Protective Orders

Criminal Defense

Protective Orders

Temporary Protective Orders (TPO) & Extended Protective Orders (EPO) Relating to Domestic Violence.

It is common for the alleged victim of domestic violence to seek a protective order. A protective order is a court order that prevents a person from contacting or being around the alleged victim.

To get a protective order for domestic violence, the alleged victim must fill out an application and submit it to the court.

The Judge will review the application and determine if domestic violence occurred or the threat of domestic violence exists.

Image of Judge using gavel in issuing a Protective Order
Image of a man with a clinched fist and women in the background crying from domestic violence

Acts that Constitute Domestic Violence

Per Nevada law, the following acts constitute domestic violence:​

A battery,
An assault,
Compelling the alleged victim to do or not do something she has the right to do or not do,
A sexual assault,
A knowing, purposeful, or reckless course of conduct intended to harass the alleged victim. Such conduct may include: ​

  1. Stalking,
  2. Arson,
  3. Trespassing,
  4. Larceny,
  5. Destruction of private property,
  6. Carrying a concealed weapon without a permit, or
  7. Injuring or killing an animal.

A false imprisonment, or
Unlawful entry of the alleged victim’s residence, or forcible entry against the alleged victim’s will if there is a reasonably foreseeable risk of harm from the entry.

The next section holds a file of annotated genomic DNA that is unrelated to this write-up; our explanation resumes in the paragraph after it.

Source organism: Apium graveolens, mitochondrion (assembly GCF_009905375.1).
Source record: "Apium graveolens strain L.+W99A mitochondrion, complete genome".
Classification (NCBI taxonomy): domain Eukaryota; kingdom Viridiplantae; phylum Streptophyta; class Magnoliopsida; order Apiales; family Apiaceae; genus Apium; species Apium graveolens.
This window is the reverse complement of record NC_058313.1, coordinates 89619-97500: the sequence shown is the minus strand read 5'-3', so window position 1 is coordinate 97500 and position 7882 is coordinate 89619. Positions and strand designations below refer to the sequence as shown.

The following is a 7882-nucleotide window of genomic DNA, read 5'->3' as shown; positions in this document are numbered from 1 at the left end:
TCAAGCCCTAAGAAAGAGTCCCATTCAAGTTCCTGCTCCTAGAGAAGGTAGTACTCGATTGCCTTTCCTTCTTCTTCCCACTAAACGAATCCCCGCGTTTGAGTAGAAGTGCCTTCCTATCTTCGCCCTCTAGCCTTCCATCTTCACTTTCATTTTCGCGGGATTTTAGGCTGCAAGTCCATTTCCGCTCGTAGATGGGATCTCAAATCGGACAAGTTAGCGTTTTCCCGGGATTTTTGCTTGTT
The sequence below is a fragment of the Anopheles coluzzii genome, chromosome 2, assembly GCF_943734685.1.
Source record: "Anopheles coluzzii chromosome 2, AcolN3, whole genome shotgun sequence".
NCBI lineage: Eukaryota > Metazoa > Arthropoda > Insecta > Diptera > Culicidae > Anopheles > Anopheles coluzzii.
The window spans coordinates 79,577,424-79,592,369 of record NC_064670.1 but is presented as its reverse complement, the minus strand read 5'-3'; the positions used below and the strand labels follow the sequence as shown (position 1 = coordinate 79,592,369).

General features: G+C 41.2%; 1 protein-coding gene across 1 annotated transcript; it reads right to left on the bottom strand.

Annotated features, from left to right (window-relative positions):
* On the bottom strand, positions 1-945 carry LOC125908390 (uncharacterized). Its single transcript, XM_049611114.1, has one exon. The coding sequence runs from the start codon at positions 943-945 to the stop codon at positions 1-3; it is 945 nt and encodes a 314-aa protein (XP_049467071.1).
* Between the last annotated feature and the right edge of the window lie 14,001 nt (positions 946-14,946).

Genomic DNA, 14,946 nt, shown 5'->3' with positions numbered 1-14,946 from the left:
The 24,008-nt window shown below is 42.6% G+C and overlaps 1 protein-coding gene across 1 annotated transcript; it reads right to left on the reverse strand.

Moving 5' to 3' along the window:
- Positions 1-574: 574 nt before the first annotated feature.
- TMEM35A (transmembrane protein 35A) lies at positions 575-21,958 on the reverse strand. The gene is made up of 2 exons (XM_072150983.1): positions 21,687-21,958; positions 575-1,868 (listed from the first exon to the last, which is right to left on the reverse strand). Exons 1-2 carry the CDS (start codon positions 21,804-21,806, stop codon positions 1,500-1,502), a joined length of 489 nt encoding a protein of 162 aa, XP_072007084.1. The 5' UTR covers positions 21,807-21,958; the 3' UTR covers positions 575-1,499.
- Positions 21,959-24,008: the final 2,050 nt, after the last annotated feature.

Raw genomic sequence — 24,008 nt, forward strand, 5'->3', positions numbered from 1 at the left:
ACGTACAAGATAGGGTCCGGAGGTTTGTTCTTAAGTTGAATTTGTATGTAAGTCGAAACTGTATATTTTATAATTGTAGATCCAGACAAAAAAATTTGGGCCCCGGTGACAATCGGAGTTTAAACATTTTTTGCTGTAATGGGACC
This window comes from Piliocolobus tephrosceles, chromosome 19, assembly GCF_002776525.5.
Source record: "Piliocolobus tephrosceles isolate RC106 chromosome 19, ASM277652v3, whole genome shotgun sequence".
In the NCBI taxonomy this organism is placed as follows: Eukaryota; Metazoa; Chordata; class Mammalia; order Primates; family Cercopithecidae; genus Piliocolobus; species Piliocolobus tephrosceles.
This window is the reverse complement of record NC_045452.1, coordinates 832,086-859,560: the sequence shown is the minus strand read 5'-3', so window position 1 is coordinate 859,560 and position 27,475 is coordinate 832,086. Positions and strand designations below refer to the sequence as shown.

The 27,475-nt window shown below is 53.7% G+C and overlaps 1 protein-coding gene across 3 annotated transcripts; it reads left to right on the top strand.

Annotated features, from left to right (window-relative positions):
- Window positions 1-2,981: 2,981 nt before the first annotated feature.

If the judge determines that domestic violence occurred or the threat of domestic violence exists, the court can issue a temporary protective order. While in some cases, the accused is given a chance to appear at a hearing, the court has the ability to issue a temporary protective order without first informing the accused. A temporary protective order can be issued for up to 30 days. However, the order is not enforceable against the accused until he is served with the protective order.

To extend a temporary protective order beyond 30 days, the court must hold a hearing in which the accused can appear with an attorney and challenge the allegations. If at the hearing the court finds that domestic violence occurred or the threat of domestic violence exists, the court can extend the protective order up to a year.

If an extended protective order is issued, your right to purchase or receive firearms is suspended for the term of the protective order. Additionally, depending on the facts of the incident, the court may order the accused to transfer or sell the firearms they currently own. Failure to do so would lead to a Category B felony.

Like all testimony in court, testimony given during a protective order hearing can only be given after swearing to tell the truth. Additionally, this testimony is recorded. Therefore, it is important for the accused to think carefully before testifying at the hearing. Any statements made at a protective order hearing can be used against the accused later during the criminal trial. Therefore, it is important to start protecting your rights as early as the protective order hearing.

Start Your Defense Today!

Your case is unique with different facts, people, and circumstances. Defenses not listed could apply. During your consultation, Jherna Shahani, Esq. will evaluate your case and begin working on your defense strategy. Call Your Domestic Violence Defender at 702-625-7551 for a FREE consultation.